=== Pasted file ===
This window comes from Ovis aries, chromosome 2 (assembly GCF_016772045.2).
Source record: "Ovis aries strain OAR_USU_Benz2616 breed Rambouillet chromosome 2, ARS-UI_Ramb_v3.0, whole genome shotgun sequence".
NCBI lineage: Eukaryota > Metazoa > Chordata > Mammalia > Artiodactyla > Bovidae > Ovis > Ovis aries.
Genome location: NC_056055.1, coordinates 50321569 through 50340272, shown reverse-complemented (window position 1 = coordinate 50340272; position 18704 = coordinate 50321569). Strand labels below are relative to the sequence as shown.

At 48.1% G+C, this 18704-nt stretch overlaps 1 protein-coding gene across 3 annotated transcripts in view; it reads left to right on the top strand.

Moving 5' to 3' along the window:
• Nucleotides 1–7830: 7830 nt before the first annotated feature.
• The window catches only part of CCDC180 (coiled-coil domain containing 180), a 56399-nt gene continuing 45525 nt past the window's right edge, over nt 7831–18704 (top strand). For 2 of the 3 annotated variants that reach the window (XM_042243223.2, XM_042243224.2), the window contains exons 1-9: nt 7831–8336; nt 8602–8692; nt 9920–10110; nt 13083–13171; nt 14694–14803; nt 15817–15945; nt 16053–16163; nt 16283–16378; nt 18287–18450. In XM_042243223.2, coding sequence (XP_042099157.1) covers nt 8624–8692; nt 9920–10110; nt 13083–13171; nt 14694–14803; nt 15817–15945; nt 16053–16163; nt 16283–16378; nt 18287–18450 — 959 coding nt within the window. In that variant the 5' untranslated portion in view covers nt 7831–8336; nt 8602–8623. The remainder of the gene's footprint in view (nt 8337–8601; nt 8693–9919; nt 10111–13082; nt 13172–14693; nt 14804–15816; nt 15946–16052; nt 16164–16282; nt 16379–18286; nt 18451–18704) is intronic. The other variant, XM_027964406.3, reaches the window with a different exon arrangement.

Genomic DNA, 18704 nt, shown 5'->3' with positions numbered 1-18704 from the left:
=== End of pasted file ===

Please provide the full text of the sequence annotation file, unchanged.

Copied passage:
This window comes from Ovis aries, chromosome 2 (assembly GCF_016772045.2).
Source record: "Ovis aries strain OAR_USU_Benz2616 breed Rambouillet chromosome 2, ARS-UI_Ramb_v3.0, whole genome shotgun sequence".
NCBI lineage: Eukaryota > Metazoa > Chordata > Mammalia > Artiodactyla > Bovidae > Ovis > Ovis aries.
Genome location: NC_056055.1, coordinates 50321569 through 50340272, shown reverse-complemented (window position 1 = coordinate 50340272; position 18704 = coordinate 50321569). Strand labels below are relative to the sequence as shown.

At 48.1% G+C, this 18704-nt stretch overlaps 1 protein-coding gene across 3 annotated transcripts in view; it reads left to right on the top strand.

Moving 5' to 3' along the window:
• Nucleotides 1–7830: 7830 nt before the first annotated feature.
• The window catches only part of CCDC180 (coiled-coil domain containing 180), a 56399-nt gene continuing 45525 nt past the window's right edge, over nt 7831–18704 (top strand). For 2 of the 3 annotated variants that reach the window (XM_042243223.2, XM_042243224.2), the window contains exons 1-9: nt 7831–8336; nt 8602–8692; nt 9920–10110; nt 13083–13171; nt 14694–14803; nt 15817–15945; nt 16053–16163; nt 16283–16378; nt 18287–18450. In XM_042243223.2, coding sequence (XP_042099157.1) covers nt 8624–8692; nt 9920–10110; nt 13083–13171; nt 14694–14803; nt 15817–15945; nt 16053–16163; nt 16283–16378; nt 18287–18450 — 959 coding nt within the window. In that variant the 5' untranslated portion in view covers nt 7831–8336; nt 8602–8623. The remainder of the gene's footprint in view (nt 8337–8601; nt 8693–9919; nt 10111–13082; nt 13172–14693; nt 14804–15816; nt 15946–16052; nt 16164–16282; nt 16379–18286; nt 18451–18704) is intronic. The other variant, XM_027964406.3, reaches the window with a different exon arrangement.

Genomic DNA, 18704 nt, shown 5'->3' with positions numbered 1-18704 from the left: